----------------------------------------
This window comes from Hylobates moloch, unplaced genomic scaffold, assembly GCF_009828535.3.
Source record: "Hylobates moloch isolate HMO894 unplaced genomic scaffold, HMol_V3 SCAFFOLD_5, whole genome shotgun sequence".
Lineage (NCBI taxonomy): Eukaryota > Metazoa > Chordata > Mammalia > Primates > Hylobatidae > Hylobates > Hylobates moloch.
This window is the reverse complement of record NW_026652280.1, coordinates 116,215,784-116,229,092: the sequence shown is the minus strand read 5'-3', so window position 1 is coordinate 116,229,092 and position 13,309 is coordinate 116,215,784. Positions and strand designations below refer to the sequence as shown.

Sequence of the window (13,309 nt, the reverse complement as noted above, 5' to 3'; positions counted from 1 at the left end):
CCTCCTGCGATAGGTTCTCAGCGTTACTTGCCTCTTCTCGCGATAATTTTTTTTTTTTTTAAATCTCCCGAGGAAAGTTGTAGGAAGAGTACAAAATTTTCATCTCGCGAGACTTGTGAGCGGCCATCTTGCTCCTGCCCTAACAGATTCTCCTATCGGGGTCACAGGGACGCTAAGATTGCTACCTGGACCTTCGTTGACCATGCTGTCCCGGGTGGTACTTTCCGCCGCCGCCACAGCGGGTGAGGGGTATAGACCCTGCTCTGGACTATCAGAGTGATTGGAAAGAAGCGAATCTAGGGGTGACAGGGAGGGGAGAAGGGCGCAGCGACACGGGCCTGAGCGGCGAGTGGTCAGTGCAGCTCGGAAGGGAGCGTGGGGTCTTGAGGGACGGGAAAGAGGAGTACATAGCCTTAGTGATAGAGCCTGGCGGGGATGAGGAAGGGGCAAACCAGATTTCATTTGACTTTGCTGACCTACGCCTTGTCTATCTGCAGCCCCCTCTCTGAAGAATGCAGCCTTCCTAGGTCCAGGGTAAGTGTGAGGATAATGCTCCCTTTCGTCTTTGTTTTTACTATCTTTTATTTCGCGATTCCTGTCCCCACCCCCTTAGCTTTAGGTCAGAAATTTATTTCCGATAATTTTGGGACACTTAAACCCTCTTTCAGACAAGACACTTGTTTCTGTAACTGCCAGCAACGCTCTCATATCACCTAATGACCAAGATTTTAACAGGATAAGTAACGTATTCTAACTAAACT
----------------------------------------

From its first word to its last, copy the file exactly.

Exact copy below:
This window comes from Hylobates moloch, unplaced genomic scaffold, assembly GCF_009828535.3.
Source record: "Hylobates moloch isolate HMO894 unplaced genomic scaffold, HMol_V3 SCAFFOLD_5, whole genome shotgun sequence".
Lineage (NCBI taxonomy): Eukaryota > Metazoa > Chordata > Mammalia > Primates > Hylobatidae > Hylobates > Hylobates moloch.
This window is the reverse complement of record NW_026652280.1, coordinates 116,215,784-116,229,092: the sequence shown is the minus strand read 5'-3', so window position 1 is coordinate 116,229,092 and position 13,309 is coordinate 116,215,784. Positions and strand designations below refer to the sequence as shown.

Sequence of the window (13,309 nt, the reverse complement as noted above, 5' to 3'; positions counted from 1 at the left end):
CCTCCTGCGATAGGTTCTCAGCGTTACTTGCCTCTTCTCGCGATAATTTTTTTTTTTTTTAAATCTCCCGAGGAAAGTTGTAGGAAGAGTACAAAATTTTCATCTCGCGAGACTTGTGAGCGGCCATCTTGCTCCTGCCCTAACAGATTCTCCTATCGGGGTCACAGGGACGCTAAGATTGCTACCTGGACCTTCGTTGACCATGCTGTCCCGGGTGGTACTTTCCGCCGCCGCCACAGCGGGTGAGGGGTATAGACCCTGCTCTGGACTATCAGAGTGATTGGAAAGAAGCGAATCTAGGGGTGACAGGGAGGGGAGAAGGGCGCAGCGACACGGGCCTGAGCGGCGAGTGGTCAGTGCAGCTCGGAAGGGAGCGTGGGGTCTTGAGGGACGGGAAAGAGGAGTACATAGCCTTAGTGATAGAGCCTGGCGGGGATGAGGAAGGGGCAAACCAGATTTCATTTGACTTTGCTGACCTACGCCTTGTCTATCTGCAGCCCCCTCTCTGAAGAATGCAGCCTTCCTAGGTCCAGGGTAAGTGTGAGGATAATGCTCCCTTTCGTCTTTGTTTTTACTATCTTTTATTTCGCGATTCCTGTCCCCACCCCCTTAGCTTTAGGTCAGAAATTTATTTCCGATAATTTTGGGACACTTAAACCCTCTTTCAGACAAGACACTTGTTTCTGTAACTGCCAGCAACGCTCTCATATCACCTAATGACCAAGATTTTAACAGGATAAGTAACGTATTCTAACTAAACT